Nomadic herders of the Mongolian steppe are at the mercy of these dramatic winters, and scientists are struggling to understand the lethal phenomenon.
For the second time this decade, extreme winter conditions on the Mongolian steppe caused extensive die-offs of sheep, goats, cattle, and camels, animals that traditional herding communities rely on for their survival.
Due to an ongoing drought, the nomads’ livestock faced a lack of adequate forage in the grasslands along the country’s northern border with Russia, and they went into this year’s winter season much thinner than usual. If a bad winter follows a lean summer, livestock can burn through their fat reserves faster, and herders must turn to their hay reserves months earlier than usual.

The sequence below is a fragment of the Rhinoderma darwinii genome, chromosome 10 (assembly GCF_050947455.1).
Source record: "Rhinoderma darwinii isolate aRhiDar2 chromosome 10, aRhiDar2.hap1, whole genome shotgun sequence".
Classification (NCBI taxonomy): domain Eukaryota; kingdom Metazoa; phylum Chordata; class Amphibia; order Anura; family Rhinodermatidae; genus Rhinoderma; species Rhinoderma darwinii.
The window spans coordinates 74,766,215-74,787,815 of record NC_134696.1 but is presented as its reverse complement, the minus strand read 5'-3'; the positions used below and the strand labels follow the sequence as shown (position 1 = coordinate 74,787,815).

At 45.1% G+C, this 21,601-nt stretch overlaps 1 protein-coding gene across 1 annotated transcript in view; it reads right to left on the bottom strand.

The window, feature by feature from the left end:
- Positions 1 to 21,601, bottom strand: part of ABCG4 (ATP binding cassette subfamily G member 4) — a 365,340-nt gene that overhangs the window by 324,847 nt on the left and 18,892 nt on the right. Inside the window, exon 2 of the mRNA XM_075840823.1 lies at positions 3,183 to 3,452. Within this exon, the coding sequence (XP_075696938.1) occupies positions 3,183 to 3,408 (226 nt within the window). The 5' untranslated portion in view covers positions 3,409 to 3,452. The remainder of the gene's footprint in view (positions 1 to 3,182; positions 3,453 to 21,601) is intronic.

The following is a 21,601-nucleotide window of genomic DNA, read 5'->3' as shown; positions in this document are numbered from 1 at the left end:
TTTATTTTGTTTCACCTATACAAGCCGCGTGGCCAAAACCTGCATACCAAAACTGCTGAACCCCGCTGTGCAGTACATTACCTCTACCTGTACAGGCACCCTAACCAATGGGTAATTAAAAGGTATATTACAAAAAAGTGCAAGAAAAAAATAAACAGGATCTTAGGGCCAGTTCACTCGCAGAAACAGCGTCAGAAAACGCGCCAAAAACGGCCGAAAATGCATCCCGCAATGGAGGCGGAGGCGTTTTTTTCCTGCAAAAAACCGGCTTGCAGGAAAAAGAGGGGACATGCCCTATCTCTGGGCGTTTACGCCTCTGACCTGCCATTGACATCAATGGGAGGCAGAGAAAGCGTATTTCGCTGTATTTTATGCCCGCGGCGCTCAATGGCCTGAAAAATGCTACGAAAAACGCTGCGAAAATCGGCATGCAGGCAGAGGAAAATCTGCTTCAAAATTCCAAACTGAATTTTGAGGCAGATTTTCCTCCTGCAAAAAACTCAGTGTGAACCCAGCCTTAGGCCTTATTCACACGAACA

This past January, temperatures on the steppe plunged to -58 degrees Fahrenheit—more than 10 degrees below average—and 700,000 animals perished as a result.